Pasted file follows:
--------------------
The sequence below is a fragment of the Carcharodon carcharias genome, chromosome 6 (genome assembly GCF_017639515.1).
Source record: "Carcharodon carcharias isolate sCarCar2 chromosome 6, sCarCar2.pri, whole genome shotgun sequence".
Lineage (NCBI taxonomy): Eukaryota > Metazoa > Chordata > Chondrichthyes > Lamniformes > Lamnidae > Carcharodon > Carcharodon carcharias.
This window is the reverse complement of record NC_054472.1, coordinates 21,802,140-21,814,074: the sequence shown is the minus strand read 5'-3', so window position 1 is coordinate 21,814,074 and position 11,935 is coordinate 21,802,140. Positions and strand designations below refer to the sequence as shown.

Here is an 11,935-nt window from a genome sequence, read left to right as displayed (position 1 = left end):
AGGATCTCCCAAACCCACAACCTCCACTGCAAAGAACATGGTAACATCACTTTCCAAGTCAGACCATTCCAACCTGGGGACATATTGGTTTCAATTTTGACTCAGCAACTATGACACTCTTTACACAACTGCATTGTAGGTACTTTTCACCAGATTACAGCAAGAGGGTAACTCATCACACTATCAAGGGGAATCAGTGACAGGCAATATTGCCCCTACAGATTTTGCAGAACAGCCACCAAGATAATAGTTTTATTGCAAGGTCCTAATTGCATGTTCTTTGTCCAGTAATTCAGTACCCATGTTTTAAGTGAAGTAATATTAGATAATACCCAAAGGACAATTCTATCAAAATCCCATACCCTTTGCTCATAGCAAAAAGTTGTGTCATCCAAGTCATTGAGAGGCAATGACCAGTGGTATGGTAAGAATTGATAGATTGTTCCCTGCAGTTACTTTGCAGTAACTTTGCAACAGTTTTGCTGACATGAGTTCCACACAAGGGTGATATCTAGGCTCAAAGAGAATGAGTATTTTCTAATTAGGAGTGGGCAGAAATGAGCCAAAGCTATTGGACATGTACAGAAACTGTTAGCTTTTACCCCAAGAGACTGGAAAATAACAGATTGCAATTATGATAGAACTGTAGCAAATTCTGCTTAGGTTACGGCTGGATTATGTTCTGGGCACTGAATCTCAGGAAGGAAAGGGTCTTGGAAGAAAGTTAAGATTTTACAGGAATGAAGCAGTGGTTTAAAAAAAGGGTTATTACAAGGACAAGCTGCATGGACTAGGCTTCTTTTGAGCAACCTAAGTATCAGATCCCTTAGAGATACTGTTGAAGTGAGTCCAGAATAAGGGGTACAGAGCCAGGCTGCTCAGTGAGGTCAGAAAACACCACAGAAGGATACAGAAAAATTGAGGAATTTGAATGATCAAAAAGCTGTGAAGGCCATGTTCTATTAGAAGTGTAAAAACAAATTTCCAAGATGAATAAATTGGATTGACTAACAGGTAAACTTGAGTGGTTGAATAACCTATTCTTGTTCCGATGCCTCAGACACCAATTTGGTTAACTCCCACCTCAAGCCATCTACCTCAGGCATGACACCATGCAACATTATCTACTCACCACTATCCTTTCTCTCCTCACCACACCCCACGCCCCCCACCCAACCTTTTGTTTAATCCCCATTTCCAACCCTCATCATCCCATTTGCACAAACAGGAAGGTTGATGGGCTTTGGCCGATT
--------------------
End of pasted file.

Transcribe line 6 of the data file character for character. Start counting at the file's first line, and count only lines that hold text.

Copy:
AGGATCTCCCAAACCCACAACCTCCACTGCAAAGAACATGGTAACATCACTTTCCAAGTCAGACCATTCCAACCTGGGGACATATTGGTTTCAATTTTGACTCAGCAACTATGACACTCTTTACACAACTGCATTGTAGGTACTTTTCACCAGATTACAGCAAGAGGGTAACTCATCACACTATCAAGGGGAATCAGTGACAGGCAATATTGCCCCTACAGATTTTGCAGAACAGCCACCAAGATAATAGTTTTATTGCAAGGTCCTAATTGCATGTTCTTTGTCCAGTAATTCAGTACCCATGTTTTAAGTGAAGTAATATTAGATAATACCCAAAGGACAATTCTATCAAAATCCCATACCCTTTGCTCATAGCAAAAAGTTGTGTCATCCAAGTCATTGAGAGGCAATGACCAGTGGTATGGTAAGAATTGATAGATTGTTCCCTGCAGTTACTTTGCAGTAACTTTGCAACAGTTTTGCTGACATGAGTTCCACACAAGGGTGATATCTAGGCTCAAAGAGAATGAGTATTTTCTAATTAGGAGTGGGCAGAAATGAGCCAAAGCTATTGGACATGTACAGAAACTGTTAGCTTTTACCCCAAGAGACTGGAAAATAACAGATTGCAATTATGATAGAACTGTAGCAAATTCTGCTTAGGTTACGGCTGGATTATGTTCTGGGCACTGAATCTCAGGAAGGAAAGGGTCTTGGAAGAAAGTTAAGATTTTACAGGAATGAAGCAGTGGTTTAAAAAAAGGGTTATTACAAGGACAAGCTGCATGGACTAGGCTTCTTTTGAGCAACCTAAGTATCAGATCCCTTAGAGATACTGTTGAAGTGAGTCCAGAATAAGGGGTACAGAGCCAGGCTGCTCAGTGAGGTCAGAAAACACCACAGAAGGATACAGAAAAATTGAGGAATTTGAATGATCAAAAAGCTGTGAAGGCCATGTTCTATTAGAAGTGTAAAAACAAATTTCCAAGATGAATAAATTGGATTGACTAACAGGTAAACTTGAGTGGTTGAATAACCTATTCTTGTTCCGATGCCTCAGACACCAATTTGGTTAACTCCCACCTCAAGCCATCTACCTCAGGCATGACACCATGCAACATTATCTACTCACCACTATCCTTTCTCTCCTCACCACACCCCACGCCCCCCACCCAACCTTTTGTTTAATCCCCATTTCCAACCCTCATCATCCCATTTGCACAAACAGGAAGGTTGATGGGCTTTGGCCGATT